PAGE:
We think Millicom has a narrow economic moat due to cost advantages and efficient scale. While the firm isn’t large on a global scale, it is large in most of the countries it operates in. Scale in a country is generally more important than global scale for controlling costs in that country, although the lack of global scale does prevent the firm from having any buying power over its suppliers for handsets and equipment.
Because of the small size of most of the markets in which Millicom operates, it would be very difficult for another operator to enter the market, build out a network, and generate a decent profit. In Central America, the populations are roughly 6.0 million in El Salvador, 13.4 million in Guatemala, and 8.5 million in Honduras. In South America, the populations are 10.1 million in Bolivia, 45.7 million in Colombia, and 6.8 million in Paraguay. It is no coincidence that in Colombia, the one large Latin American country where Millicom does operate, the firm is only the third-largest wireless operator. Given Colombia’s size, competitors America Movil and Telefonica found it worth spending time and capital to enter aggressively years ago. While the two other players compete with Millicom in most of the other countries, their entrance was much later, and Millicom has been able to exploit its first-mover advantage and remain the largest operator.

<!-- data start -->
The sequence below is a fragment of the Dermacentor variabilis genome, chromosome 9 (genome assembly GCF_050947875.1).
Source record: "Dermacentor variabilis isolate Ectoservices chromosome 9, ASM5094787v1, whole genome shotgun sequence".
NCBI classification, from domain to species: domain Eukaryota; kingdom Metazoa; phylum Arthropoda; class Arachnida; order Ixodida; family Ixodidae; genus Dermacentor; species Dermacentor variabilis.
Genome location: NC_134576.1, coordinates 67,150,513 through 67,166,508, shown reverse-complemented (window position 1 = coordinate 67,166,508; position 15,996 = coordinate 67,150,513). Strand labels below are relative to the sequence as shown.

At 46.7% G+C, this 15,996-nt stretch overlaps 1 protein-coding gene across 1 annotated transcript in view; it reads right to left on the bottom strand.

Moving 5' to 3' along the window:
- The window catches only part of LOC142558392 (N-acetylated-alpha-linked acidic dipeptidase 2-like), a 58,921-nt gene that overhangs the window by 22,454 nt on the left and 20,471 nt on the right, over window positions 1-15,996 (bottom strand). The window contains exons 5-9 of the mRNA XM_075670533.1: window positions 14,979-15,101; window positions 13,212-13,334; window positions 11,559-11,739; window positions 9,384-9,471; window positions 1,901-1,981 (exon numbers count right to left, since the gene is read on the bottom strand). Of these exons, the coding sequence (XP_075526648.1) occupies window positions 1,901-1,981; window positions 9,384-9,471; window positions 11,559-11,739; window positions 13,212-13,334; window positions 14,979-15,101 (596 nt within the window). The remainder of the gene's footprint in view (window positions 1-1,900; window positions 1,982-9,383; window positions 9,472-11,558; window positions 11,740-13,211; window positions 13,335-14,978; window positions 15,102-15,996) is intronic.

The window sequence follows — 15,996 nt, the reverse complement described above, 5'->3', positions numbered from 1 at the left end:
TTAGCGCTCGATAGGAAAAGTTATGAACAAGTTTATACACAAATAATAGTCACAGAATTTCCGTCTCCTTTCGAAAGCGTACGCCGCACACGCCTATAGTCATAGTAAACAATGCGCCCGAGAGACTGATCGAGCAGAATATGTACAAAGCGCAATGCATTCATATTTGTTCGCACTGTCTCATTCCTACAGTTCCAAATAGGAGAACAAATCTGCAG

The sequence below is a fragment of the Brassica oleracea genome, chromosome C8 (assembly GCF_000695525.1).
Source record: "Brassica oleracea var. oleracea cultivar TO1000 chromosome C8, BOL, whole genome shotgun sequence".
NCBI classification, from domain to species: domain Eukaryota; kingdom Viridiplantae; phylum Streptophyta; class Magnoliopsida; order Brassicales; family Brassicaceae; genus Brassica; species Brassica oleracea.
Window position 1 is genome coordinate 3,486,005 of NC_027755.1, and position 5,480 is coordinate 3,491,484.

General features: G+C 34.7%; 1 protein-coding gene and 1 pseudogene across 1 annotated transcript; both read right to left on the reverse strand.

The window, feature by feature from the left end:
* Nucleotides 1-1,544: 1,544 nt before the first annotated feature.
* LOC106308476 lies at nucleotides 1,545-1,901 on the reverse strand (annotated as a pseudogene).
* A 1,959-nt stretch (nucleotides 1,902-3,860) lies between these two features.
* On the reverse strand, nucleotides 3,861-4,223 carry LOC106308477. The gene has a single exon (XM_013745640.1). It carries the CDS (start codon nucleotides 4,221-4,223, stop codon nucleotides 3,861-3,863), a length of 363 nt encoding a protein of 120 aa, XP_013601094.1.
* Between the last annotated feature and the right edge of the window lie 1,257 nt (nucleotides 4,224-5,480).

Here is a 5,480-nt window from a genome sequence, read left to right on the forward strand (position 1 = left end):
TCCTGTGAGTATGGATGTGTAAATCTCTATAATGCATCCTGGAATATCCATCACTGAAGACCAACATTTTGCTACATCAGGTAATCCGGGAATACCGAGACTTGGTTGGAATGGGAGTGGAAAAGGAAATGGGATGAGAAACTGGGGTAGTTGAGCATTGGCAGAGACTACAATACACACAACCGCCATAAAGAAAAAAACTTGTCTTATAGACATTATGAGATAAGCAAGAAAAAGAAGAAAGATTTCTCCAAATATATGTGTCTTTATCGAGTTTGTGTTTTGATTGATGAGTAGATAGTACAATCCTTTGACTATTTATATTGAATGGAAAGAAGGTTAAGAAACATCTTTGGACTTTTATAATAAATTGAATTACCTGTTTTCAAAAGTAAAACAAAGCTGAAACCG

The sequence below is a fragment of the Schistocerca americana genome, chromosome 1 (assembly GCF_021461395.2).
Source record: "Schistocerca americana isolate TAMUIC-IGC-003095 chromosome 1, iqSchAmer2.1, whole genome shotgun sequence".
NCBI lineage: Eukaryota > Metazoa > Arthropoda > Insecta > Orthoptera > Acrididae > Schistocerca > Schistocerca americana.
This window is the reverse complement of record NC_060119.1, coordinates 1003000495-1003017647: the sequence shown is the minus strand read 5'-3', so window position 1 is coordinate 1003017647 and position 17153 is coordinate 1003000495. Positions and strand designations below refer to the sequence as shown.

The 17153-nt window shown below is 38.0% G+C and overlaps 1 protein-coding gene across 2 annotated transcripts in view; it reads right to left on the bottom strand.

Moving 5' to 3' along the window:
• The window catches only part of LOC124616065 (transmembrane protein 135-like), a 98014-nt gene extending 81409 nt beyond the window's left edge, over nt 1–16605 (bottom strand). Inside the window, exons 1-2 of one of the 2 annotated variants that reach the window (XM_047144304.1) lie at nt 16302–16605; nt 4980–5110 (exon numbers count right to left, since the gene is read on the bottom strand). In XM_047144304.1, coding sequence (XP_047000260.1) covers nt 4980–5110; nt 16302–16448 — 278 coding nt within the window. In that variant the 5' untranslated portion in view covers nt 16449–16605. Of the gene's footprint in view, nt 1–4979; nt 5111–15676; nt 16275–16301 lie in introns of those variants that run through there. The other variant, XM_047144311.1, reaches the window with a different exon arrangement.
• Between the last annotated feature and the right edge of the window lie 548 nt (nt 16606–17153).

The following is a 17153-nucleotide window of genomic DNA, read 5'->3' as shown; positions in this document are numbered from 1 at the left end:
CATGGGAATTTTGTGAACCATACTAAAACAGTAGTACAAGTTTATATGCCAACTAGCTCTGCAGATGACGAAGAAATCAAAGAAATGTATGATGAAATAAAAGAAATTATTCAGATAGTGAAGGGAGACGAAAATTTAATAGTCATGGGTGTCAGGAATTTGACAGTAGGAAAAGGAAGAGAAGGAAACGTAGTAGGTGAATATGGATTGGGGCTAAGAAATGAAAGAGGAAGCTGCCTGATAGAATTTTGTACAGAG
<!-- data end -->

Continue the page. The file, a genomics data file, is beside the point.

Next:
In Africa, Millicom operates in many of the larger countries such as Tanzania (48.3 million) and Ghana (25.2 million). A few smaller but notable countries include Chad (11.2 million), Rwanda (12.0 million), and Senegal (13.3 million). Despite the relatively larger population size and lower penetration rates, which have encouraged more than three entrants in some of these countries, Millicom is either the number-one or -two operator in all but one (Ghana, where it is the third of six players). In the longer term, we expect some consolidation in these countries that have more than four operators, which should ultimately help the firm’s returns. This process has begun with Millicom agreeing to sell its operation in the DRC to Orange (ORAN).
Emerging Markets Can Bring Risk
Millicom’s operations are all in emerging markets that are exposed to political, economic, and currency risks. Most of these are fairly small countries and are dependent on trade, but their small size can put them at a disadvantage. In Africa particularly, governments are notoriously unstable and could implement poorly designed laws and regulations. The DRC has struggled off and on with wars for decades. Additionally, in many of Millicom’s fastest-growing markets, numerous operators are aggressively competing to gain enough scale to be profitable. The company is controlled by investment firm Kinnevik, whose objectives may not align with minority shareholders. Finally, Millicom announced it has reported potential improper payments in Guatemala to U.S. and Swedish authorities. While we don’t expect any significant penalties as the company reported the issue itself, there is a risk it could be hit hard. We estimate that every $100 million in penalties would reduce our fair value estimate by roughly $1 per American depositary receipt. We are currently not accruing any penalties, as we believe they will be below $100 million.
Allan C. Nichols does not own (actual or beneficial) shares in any of the securities mentioned above. Find out about Morningstar’s editorial policies.